Concert Spotlight: The Head and the Heart

Putting a Pulse in The Surf Lodge Concert Series

Montauk getaway The Surf Lodge returns with its summer concert series Memorial Day weekend. Indie-folk band The Head and the Heart made the cut playing June 4 (following Sir the Baptist), stopping by the beach during a season where they’re flexing some serious touring muscle as a major force at this year’s Governors Ball, Coachella, Bonnaroo, Hangout Festival,and Sasquatch!

The Seattle-based six-piece led by vocalist/guitarist Jonathan Russell, vocalist/violinist/banjo player Charity Rose Thielen, her husband singer Matt Gervais (filling in for Josiah Johnson, now on hiatus), bassist Chris Zasche, pianist Kenny Hensley, and drummer Tyler Williams regrouped after some much-needed time off. They wrote their new album Signs of Light, and the result is a collection of bright, breezy, and uplifting songs like the optimistic “Turn It Around,” the free-flowing sing-a-long “Rhythm & Blues,” and the infectious lead track “All We Ever Know.”

Drummer Tyler Williams brought Hamptons Monthly up to speed on the band’s time off, spending last summer by the beach just north of San Francisco writing their new record, and talked about the appeal of outdoor shows in places like The Hamptons…

The band took a break after several years of touring. How was it coming back together after having completely different life experiences?

It was really refreshing just because we spent so much time together and you feel like a family, you have so many shared experiences that nothing feels new anymore. We searched out new experiences, just lived life really. When we came back together, it was like a glowy, beautiful time.

Your music has always felt effortless, free-spirited, and that is no different on new album Signs of Light. The Hamptons are a wonderful escape from the noise of the city. You have many outdoor shows this summer. What do you think will be most enjoyable about playing an open-air show at Surf Lodge in Montauk?

I mean what doesn’t sound enjoyable about that? I think Jon was able to do a solo show there maybe about two years ago, and he always raves about it. Playing outdoors is sort of where music lives. I’m definitely cool with a beach vibe in the summer. We do have a lot of outdoor shows this summer, but none that have such an intimate feel. All the smaller shows have such a different energy. You can have a much deeper connection with the crowd. It’s a little more intimidating, but maybe the open air will ease that—like, it’s very zen.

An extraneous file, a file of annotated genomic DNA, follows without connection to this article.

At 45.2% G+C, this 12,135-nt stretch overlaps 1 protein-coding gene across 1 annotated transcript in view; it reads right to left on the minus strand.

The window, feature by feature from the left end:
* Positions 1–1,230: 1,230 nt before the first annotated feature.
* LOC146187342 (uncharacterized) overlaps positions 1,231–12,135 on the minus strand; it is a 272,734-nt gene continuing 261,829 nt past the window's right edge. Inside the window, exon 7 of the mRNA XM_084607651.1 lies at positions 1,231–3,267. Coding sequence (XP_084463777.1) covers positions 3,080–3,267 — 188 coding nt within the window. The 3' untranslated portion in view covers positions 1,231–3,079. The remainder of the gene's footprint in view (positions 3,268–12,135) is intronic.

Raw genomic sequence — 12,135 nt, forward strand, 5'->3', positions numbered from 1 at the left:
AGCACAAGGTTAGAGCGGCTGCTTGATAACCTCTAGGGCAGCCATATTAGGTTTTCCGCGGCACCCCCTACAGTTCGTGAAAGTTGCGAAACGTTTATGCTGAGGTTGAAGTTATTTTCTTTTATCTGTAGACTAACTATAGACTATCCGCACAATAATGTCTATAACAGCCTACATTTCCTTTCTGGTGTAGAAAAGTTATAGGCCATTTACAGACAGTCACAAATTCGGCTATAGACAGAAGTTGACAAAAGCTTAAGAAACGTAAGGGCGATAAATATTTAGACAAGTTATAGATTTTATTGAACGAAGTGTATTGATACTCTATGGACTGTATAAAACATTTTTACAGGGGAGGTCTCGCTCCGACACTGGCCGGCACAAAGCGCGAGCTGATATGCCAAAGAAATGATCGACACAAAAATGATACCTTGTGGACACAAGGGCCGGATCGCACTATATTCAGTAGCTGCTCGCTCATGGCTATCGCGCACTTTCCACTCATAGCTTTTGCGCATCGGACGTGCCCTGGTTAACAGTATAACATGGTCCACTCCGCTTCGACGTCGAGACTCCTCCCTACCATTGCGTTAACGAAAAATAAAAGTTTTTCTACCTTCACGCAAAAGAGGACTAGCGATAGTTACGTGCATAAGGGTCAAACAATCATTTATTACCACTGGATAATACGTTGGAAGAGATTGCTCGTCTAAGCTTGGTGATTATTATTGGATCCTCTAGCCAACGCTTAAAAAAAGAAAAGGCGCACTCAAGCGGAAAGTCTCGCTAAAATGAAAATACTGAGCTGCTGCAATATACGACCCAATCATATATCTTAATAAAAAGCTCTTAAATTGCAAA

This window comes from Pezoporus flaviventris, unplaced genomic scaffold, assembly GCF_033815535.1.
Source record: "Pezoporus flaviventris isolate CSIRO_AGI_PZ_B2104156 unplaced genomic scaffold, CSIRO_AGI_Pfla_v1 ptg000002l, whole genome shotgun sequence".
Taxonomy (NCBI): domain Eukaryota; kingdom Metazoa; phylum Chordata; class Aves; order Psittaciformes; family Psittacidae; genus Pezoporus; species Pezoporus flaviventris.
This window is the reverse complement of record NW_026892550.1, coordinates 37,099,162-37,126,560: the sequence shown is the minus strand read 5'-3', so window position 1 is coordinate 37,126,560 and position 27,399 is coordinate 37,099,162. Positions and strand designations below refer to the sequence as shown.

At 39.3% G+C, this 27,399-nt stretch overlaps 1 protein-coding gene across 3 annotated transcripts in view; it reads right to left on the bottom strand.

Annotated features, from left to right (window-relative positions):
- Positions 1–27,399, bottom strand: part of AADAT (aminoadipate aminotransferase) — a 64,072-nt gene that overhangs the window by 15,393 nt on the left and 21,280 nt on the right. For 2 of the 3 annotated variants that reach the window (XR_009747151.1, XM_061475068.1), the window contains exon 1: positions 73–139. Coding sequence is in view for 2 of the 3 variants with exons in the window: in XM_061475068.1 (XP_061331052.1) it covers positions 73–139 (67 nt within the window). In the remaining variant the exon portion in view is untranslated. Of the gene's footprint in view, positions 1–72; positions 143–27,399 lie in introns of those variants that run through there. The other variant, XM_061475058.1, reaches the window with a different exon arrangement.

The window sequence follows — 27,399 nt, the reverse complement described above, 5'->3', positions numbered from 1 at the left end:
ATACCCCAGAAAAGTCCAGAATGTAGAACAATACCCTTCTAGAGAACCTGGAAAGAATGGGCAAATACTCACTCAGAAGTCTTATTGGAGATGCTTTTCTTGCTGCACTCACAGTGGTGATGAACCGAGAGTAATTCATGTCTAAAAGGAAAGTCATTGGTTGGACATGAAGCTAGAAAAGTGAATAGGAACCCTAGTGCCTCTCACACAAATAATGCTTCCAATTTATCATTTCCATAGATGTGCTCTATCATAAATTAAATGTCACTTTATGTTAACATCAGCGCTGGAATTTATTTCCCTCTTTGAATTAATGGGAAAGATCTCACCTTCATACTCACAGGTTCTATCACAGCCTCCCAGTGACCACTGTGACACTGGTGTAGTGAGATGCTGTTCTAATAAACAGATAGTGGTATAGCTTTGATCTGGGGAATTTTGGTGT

“If someone is at the show, just come up and say hello and we’ll buy you a beer.” – Tyler Williams 

“I Don’t Mind” and “Colors” are really bright songs on this album. If you were to choose a five-song playlist to listen to this summer while on the beach or driving cross-country on tour, what would those tunes be?

I really have been enjoying the new Spoon record; there’s a song called “Hot Thoughts” that I think is kind of perfect for a little summer playlist. I’ll pick one of ours, “City of Angels;” it’s just a nice, breezy summer tune. If you have a convertible you should put the top down for that one. My friend Lucy Dacus has a song called “I Don’t Wanna Be Funny Anymore.” Whitney’s “No Woman;” they opened for us a couple months ago. I’d put the new The National song that just came out yesterday, “The System Only Dreams in Total Darkness.”

What’s a summer memory you have of The Head and the Heart?

My favorite summer memory with the band was when we were writing the new record in Stinson Beach, about an hour north of San Francisco. It’s amazing. We reconvened there and had an amazing week at a studio on the glowing cliff side overlooking the beach. It really affected our record and it kind of felt magical. We heard about the studio from My Morning Jacket.

As a band, do you see yourselves connecting with the Montauk vibe and crowd given your casual, Bohemian style?

Yeah, I’d hope so. We’re pretty chill bros. We kind of, you know we’re not too precious, we kind of just like to honestly express ourselves in whatever song we write in whichever way we do it. I think we’re fairly relatable people. If someone is at the show, just come up and say hello and we’ll buy you a beer.